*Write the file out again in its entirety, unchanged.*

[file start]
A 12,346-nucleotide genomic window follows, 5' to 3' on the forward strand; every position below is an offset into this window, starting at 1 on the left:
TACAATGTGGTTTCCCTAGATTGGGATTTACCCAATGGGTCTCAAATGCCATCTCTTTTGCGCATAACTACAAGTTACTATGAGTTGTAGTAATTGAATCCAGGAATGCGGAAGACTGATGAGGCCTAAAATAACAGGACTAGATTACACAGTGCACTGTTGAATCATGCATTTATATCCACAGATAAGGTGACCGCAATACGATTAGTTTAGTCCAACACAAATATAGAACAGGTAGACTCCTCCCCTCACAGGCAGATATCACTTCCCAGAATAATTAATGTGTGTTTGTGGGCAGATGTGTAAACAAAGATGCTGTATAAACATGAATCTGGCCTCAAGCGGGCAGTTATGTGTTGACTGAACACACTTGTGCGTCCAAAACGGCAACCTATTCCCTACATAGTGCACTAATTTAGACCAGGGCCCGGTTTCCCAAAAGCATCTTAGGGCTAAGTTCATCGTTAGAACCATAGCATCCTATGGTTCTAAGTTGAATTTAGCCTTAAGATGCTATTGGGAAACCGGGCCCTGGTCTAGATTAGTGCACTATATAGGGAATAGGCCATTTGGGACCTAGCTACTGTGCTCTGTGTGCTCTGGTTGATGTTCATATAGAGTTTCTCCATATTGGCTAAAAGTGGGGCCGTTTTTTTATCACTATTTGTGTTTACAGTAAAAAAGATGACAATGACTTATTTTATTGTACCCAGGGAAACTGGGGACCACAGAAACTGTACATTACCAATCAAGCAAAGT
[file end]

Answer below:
A 12,346-nucleotide genomic window follows, 5' to 3' on the forward strand; every position below is an offset into this window, starting at 1 on the left:
TACAATGTGGTTTCCCTAGATTGGGATTTACCCAATGGGTCTCAAATGCCATCTCTTTTGCGCATAACTACAAGTTACTATGAGTTGTAGTAATTGAATCCAGGAATGCGGAAGACTGATGAGGCCTAAAATAACAGGACTAGATTACACAGTGCACTGTTGAATCATGCATTTATATCCACAGATAAGGTGACCGCAATACGATTAGTTTAGTCCAACACAAATATAGAACAGGTAGACTCCTCCCCTCACAGGCAGATATCACTTCCCAGAATAATTAATGTGTGTTTGTGGGCAGATGTGTAAACAAAGATGCTGTATAAACATGAATCTGGCCTCAAGCGGGCAGTTATGTGTTGACTGAACACACTTGTGCGTCCAAAACGGCAACCTATTCCCTACATAGTGCACTAATTTAGACCAGGGCCCGGTTTCCCAAAAGCATCTTAGGGCTAAGTTCATCGTTAGAACCATAGCATCCTATGGTTCTAAGTTGAATTTAGCCTTAAGATGCTATTGGGAAACCGGGCCCTGGTCTAGATTAGTGCACTATATAGGGAATAGGCCATTTGGGACCTAGCTACTGTGCTCTGTGTGCTCTGGTTGATGTTCATATAGAGTTTCTCCATATTGGCTAAAAGTGGGGCCGTTTTTTTATCACTATTTGTGTTTACAGTAAAAAAGATGACAATGACTTATTTTATTGTACCCAGGGAAACTGGGGACCACAGAAACTGTACATTACCAATCAAGCAAAGT